Louise Japha

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Louise Japha
Born (1826-02-02)February 2, 1826
Hamburg, German Confederation
Died October 13, 1910(1910-10-13) (aged 84)
Wiesbaden, German Empire
Residence Germany
Nationality German
Occupation Pianist, composer
Spouse(s) Wilhelm Langhans (1858 – 1874)

Louise Japha (also Louise Langhans-Japha; February 2, 1826 – October 13, 1910) was a German pianist and composer.

Life and work[edit]

Louise Japha grew up in Hamburg, where she learned to play the piano from Fritz Warendorf and composition from Georg August Groß and Friedrich Wilhelm Grund. Her first concert was on February 10, 1838, in the local Apollo Hall. To practice the piano she went to the piano factory of Baumgarten und Heins, where she met the young Johannes Brahms. They practised and played together and discussed his first compositions.[1] A long-lasting friendly relationship developed between Louise Japha and Brahms, who was seven years younger than her. Brahms dedicated one of his earliest works (Op. 6, six songs) to Louise and her sister Minna to express his gratitude.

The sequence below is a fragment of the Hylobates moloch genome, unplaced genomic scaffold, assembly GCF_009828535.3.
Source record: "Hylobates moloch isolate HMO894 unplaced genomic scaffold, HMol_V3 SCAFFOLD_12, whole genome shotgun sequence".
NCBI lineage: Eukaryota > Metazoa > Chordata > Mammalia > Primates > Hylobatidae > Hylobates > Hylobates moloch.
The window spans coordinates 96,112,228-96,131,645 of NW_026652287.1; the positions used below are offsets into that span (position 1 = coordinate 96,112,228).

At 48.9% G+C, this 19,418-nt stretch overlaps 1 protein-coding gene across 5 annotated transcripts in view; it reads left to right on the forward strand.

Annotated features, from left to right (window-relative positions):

At the invitation of Clara Schumann, Louise Japha moved to Düsseldorf with her sister in 1853 to complete her musical studies with the Schumanns. There she met Johannes Brahms again.[1]

In 1858, Louise Japha married the composer and music writer Wilhelm Langhans; they performed together. In particular, she was a celebrated pianist in Paris from 1863 to 1869. In 1868, she performed at the premiere of Brahms' Piano Quintet in F minor, Op. 34.[2] Franz Liszt dedicated his Beethoven Cantata No. 1 (Celebratory cantata for the unveiling of the Beethoven monument in Bonn, 1845) to her.[3] She worked in association with Stephen Heller, François-Auguste Gevaert, Camille Saint-Saëns, César Franck, and Gioachino Rossini. In 1874, her marriage with Wilhelm Langhans ended in divorce. She settled in Wiesbaden that year.

Japha wrote an opera, and composed string quartets, piano pieces, and songs - but not all her works were published.[4]

Notes[edit]

  1. ^ a b Max Kalbeck: Johannes Brahms. 4th Edition, Berlin. Deutsche Brahms-Gesellschaft ("German Brahms Society"), 1921.
  2. ^ Paul Joseph Bishop: The Viola in Brahms' Chamber Music, Dissertation for Master of Music, Department of Theory, Eastman School of Music of the University of Rochester, August 1947.
  3. ^ Annkatrin Babbe: Langhans, Louise in the Lexicon of Female Instrumentalists, Sophie Drinker Institute
  4. ^ Hermann Mendel: Musikalisches Conversations-Lexikon ("Musical encyclopedia"), Entry on Langhans, Wilhelm, Vol. 6, Berlin, published by Robert Oppenheim, 1876.

References[edit]